• About Tom Dougherty

    Tom Dougherty CEO, Stealing Share

    Tom Dougherty is the President and CEO of Stealing Share, Inc., and has helped national and global brands such as Lexus, IKEA and Tide steal market share over his 25-year career.

    An often-quoted source on business and brands, he has been featured recently by the New York Times and CNN, discussing topics ranging from television to Apple to airlines.

    Tom also regularly speaks at conferences as a keynote and break-out speaker. To find out more on inviting him to your speaking engagement and view a video of him speaking, click here.

    You can also reach him via email attomd@stealingshare.com.

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Why are we slow to adopt the Apple Watch?

A funny thing has happened to my family members of late – they won’t go anywhere without their Apple Watches.

Me, I still don’t have one. (I am a fervent collector of antique pocket watches, and won’t leave home without one.) But that doesn’t mean I haven’t noticed the behaviors of my most beloved.

Apple Watch
Why are we so slow to adapt to the Apple Watch?

Right now, my wife, daughter, daughter-in-law and son all own Apple’s wrist technology. In fact, three of these folks camped with me in Shenandoah National Park, where each was dutifully monitoring the steps and calories burned on hikes.

I have to admit; I felt a twinge of jealousy over the cool gadgetry. This was quite a change from earlier feelings I had about the device. I’ll never leave my pocket watches. But, after totally dismissing the Apple Watch when it first came out, I re-considered.

The Apple Watch is only being considered

Not enough to buy, however. Like a lot of people, it has taken some time to consider it. My son admitted that he stopped wearing his watch for a long while. He even tried selling it on Craigslist (but to no avail) until he came around again to liking it again and using it daily. My wife and daughter just bought their watches last week (a long time after the watches first arrived on the scene). Same, too, with my daughter-in-law. For many, it appears that the jury is still out as to whether or not it’s a necessary buy.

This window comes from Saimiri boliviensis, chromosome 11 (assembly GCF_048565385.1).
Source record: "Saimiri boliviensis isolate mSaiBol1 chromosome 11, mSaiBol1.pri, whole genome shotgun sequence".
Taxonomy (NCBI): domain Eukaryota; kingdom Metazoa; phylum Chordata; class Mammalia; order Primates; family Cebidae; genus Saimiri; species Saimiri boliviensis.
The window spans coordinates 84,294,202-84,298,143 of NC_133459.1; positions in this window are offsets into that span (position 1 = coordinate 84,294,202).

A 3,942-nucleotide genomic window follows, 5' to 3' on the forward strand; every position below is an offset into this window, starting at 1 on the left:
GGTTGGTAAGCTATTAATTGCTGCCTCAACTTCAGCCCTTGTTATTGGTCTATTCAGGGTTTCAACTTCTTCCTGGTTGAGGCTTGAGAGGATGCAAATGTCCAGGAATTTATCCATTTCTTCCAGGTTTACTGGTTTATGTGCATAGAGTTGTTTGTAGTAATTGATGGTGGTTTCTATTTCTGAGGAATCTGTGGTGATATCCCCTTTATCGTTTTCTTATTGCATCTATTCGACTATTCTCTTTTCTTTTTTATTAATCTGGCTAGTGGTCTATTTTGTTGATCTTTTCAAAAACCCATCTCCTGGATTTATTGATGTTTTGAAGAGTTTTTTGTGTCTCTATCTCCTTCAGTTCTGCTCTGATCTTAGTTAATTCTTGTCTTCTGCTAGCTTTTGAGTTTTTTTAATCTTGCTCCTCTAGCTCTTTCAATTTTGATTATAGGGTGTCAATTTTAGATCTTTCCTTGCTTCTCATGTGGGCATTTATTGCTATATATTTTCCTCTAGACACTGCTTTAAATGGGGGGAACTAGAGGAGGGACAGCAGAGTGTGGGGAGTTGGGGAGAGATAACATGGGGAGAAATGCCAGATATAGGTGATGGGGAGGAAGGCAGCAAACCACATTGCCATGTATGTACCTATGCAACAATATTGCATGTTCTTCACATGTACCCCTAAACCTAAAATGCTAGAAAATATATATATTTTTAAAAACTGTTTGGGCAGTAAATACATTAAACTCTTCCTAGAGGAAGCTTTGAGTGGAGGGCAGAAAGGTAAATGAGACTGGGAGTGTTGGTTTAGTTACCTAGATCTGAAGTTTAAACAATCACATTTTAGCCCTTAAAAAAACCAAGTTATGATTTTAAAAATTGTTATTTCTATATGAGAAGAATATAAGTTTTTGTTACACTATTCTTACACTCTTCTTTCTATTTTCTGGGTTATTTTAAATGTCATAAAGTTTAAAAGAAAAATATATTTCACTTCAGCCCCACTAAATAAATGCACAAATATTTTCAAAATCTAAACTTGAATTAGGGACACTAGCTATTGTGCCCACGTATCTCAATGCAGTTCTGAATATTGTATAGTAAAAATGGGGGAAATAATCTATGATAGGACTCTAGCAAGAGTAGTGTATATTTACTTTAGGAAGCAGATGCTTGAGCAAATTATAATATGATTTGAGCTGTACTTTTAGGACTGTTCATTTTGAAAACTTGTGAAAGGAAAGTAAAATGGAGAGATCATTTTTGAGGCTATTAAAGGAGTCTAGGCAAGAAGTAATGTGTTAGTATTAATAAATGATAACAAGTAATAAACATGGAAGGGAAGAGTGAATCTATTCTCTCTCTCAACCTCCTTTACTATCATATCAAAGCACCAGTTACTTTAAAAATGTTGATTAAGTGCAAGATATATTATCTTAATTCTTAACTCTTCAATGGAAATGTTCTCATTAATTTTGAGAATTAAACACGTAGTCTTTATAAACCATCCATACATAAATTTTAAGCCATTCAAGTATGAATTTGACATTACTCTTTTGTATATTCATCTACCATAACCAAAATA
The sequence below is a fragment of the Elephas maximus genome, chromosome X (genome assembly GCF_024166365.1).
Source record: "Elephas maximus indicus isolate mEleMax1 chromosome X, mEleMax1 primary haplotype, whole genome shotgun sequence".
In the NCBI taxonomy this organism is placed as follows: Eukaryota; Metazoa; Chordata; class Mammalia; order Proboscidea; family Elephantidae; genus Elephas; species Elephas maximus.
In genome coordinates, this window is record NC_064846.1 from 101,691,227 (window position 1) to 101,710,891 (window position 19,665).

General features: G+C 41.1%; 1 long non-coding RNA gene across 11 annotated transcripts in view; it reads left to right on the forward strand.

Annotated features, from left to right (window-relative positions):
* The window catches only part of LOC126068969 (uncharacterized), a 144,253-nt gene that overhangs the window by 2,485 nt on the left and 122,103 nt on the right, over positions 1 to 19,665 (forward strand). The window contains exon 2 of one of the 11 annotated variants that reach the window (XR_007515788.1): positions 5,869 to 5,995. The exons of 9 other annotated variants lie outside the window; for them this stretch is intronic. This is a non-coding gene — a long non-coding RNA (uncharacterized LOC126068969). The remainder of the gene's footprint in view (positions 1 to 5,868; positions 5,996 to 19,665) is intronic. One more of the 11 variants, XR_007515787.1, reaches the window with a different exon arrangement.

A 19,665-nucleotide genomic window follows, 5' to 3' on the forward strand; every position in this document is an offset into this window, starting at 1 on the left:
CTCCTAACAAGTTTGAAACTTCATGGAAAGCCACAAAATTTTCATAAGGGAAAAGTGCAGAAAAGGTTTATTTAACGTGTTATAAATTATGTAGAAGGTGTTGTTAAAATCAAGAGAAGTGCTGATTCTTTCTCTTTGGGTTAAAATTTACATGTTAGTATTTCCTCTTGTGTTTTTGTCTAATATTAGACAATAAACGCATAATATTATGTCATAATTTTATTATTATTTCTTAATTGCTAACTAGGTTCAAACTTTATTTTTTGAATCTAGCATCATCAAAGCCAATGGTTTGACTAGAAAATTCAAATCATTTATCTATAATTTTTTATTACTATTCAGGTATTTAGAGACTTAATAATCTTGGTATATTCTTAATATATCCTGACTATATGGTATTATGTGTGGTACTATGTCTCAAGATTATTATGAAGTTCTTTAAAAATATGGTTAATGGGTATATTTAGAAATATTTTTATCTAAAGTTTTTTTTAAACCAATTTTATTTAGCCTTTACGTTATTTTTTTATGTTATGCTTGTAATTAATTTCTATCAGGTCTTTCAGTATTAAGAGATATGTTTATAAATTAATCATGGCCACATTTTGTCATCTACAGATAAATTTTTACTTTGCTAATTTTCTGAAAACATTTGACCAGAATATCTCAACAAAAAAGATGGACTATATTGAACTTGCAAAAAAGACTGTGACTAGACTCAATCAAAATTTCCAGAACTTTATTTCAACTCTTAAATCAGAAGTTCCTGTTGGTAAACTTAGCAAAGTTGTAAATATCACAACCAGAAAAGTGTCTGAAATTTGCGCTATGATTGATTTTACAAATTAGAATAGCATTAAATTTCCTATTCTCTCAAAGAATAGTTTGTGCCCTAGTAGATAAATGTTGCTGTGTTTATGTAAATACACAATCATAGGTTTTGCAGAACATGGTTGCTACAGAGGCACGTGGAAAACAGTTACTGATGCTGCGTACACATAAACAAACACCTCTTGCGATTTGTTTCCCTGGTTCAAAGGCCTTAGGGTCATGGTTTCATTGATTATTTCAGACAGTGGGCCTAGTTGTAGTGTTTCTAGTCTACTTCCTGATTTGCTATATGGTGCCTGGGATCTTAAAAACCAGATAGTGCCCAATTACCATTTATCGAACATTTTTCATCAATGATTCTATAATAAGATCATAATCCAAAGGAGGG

Gone are the days where people couldn’t live without an Apple product. Now, it just peaks our curiosities. Sure, everything looks cool and all, but it’s just not all that different anymore. That’s a different feeling than I’ve previously had about Apple, often waiting in lines on release days in the past.

Not so much these days.

Could that level of vigor come back? You bet. But Apple’s recent track record says otherwise. As for now, people, like my family members, will eventually come around to try a new Apple product. How long will it take them? And what does that say about the current state of the Apple brand?

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